Quality in the Race for Time!

Tight deadlines? No problem!

Tight Deadlines … rush fee… quick TAT! As translators, aren’t we all familiar with these friendly foes? Yes, it’s a challenge and yes, it may mean making that extra buck, but boy is it also a hectic, ‘I might just pull all my hair out’ experience. Quite a few of our fellows have had quite enough of it. As voiced out recently, there was a lot of hue and cry about the ultra big Japanese to English translation project that was handed out as a consequence of a merger between Applied Materials & Tokyo Electron. The fact that the order was for 30 million words of translation with a TAT of three weeks was frowned upon by many. Quick TAT = Poor quality = Disaster, was the general verdict. But is that really so?

We don’t think so! Having handled quite a few projects with large volumes, we can confidently say that Quality need not be sacrificed in the pursuit of deadlines. “They are much like other jobs actually. Granted, we had to put in a lot of extra hours, a lot of in-house checking to ensure nothing was missed, but all in all it wasn’t that bad at all ” says our Project Manager, Clare when talking about one of these ‘infamous’ jobs. Clearly, she isn’t fazed by big numbers or tight TATs. Let’s talk about why.

First of all, why is a tight deadline so frowned upon?

  • Just because you pay a rush fee*, it doesn’t mean that a translator gets another set of arms! He can only do what he can do. If 2000 words per day is his work capacity, that’s what he can effectively accomplish. If he pushes himself much more than that, there are prone to be errors.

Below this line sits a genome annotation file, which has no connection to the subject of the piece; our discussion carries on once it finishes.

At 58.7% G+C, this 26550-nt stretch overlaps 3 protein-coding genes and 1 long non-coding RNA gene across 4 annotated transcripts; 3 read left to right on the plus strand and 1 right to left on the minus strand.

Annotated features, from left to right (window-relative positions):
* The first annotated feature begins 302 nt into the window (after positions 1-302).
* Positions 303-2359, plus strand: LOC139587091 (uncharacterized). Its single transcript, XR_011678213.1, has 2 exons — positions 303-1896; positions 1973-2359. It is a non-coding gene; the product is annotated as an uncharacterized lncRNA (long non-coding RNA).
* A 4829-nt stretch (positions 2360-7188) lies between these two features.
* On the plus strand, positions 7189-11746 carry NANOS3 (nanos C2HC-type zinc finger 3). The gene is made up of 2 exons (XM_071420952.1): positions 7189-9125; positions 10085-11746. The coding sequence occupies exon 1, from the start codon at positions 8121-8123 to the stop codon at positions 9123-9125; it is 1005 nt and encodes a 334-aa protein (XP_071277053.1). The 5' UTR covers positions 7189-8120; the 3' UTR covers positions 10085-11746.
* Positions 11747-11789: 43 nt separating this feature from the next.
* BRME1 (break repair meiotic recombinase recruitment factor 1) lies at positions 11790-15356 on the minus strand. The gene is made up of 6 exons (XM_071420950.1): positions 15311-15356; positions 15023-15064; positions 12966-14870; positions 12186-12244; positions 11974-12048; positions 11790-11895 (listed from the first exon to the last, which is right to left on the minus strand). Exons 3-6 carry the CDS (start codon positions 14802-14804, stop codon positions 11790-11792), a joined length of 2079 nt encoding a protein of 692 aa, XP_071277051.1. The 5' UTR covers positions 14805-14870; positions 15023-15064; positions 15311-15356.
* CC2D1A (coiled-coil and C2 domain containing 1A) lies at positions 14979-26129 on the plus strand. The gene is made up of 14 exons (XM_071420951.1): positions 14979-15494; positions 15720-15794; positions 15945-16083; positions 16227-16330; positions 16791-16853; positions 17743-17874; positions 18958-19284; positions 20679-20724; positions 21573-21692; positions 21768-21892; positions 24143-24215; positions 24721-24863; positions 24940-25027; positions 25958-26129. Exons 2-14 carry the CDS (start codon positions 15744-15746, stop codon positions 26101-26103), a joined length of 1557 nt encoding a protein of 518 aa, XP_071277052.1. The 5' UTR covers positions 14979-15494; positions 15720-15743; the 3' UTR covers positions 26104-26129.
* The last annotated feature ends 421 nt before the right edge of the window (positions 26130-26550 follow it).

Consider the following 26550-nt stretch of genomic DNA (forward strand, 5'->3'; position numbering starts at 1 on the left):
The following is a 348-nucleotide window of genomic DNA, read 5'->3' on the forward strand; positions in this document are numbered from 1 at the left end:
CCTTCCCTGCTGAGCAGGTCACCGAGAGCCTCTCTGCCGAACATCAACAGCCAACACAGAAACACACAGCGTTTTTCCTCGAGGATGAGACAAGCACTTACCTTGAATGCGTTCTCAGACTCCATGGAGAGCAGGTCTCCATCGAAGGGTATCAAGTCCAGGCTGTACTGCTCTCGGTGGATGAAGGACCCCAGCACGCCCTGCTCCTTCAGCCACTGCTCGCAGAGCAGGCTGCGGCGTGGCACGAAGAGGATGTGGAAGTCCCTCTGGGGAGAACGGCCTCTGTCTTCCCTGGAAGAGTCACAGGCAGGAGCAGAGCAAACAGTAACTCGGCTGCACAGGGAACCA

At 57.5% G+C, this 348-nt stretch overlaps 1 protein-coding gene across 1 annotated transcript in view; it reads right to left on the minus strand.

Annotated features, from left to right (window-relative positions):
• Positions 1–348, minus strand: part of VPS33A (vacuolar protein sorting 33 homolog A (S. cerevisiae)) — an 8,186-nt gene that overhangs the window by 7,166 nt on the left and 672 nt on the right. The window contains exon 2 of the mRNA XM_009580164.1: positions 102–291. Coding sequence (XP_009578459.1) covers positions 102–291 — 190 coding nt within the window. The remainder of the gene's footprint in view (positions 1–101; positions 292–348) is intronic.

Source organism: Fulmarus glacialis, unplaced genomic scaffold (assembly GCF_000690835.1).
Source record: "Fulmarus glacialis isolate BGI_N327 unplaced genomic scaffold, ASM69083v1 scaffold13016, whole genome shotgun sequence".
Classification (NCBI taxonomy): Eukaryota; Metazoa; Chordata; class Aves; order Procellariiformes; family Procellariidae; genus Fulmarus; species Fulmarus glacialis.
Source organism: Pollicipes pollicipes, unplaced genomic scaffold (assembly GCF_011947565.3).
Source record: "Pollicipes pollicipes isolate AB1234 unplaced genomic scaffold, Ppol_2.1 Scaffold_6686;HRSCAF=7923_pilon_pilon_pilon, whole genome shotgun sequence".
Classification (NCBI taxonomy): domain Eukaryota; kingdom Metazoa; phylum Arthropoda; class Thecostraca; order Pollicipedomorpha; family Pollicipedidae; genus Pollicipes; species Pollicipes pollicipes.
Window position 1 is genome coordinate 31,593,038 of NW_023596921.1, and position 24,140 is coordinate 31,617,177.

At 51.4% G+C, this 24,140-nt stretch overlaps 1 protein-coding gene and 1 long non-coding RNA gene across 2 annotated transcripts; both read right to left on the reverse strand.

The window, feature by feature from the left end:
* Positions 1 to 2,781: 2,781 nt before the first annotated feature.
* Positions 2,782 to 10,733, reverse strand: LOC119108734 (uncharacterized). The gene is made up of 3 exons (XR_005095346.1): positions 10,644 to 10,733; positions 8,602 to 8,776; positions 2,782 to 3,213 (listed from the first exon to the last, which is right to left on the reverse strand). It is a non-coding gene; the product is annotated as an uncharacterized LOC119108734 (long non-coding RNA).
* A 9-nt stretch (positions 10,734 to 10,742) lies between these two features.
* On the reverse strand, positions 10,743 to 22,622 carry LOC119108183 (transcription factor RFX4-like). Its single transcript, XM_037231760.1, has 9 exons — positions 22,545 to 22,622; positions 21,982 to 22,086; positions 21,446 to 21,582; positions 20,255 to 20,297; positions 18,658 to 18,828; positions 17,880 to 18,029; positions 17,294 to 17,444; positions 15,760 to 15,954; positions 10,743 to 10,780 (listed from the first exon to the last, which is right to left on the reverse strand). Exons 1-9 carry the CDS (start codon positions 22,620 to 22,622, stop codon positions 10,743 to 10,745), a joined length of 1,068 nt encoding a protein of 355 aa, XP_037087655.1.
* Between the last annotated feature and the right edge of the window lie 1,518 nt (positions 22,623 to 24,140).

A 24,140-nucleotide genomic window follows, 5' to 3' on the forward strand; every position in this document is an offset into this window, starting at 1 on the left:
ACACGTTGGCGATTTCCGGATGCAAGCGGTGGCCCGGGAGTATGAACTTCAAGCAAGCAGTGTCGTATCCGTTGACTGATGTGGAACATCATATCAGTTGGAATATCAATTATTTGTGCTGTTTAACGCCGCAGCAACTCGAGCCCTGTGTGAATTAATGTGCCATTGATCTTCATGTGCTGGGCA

• *A rush fee isn’t paid to get linguists to miraculously start spewing out words in double speed! The rush fee is for the following reasons.
      • To compensate for time spent over holidays.
      • To allow for retainer fees; when huge rolling volumes are expected and the linguist has to be on call as soon as they arrive.
      • To cover expenses of allocating a dedicated PM for the task.
  • The Editing/proofreading stage is generally skipped owing to the time constraints. So mistranslations, omissions, inconsistencies, punctuations and so on, which need to be detected and weeded out in this stage, are left behind.

How is this addressed?

  • It is best not to push a linguist beyond his capacity. Agencies generally have the capacity to distribute the job with other linguists. But doesn’t this spell consistency disaster? No it needn’t. Setting up a good Translation Memory and glossaries, and automating QA checks can eliminate inconsistencies to a large extent.
  • The QA process is imperative in these projects. Our Project Managers are dedicated to doing all they can to ensure that the mechanical aspects of the translation are thoroughly checked and rectified. A meticulous Visual Check roots out punctuation errors, and obvious omissions. Where the target language is known to at least one of the PMs, as in the case of the Japanese to English project, a more thorough Quality Check for grammar, spelling errors etc. is carried out. With files coming in on a rolling basis, the PMs are able to get in the time to perform these checks before the files go out to the client.

Simpson Soft loves a challenge! Looking for ways to offer value to our customers in terms of quality is an obsession with us and these projects present the perfect opportunity; so yes, we love them. Do you? Tell us what you think.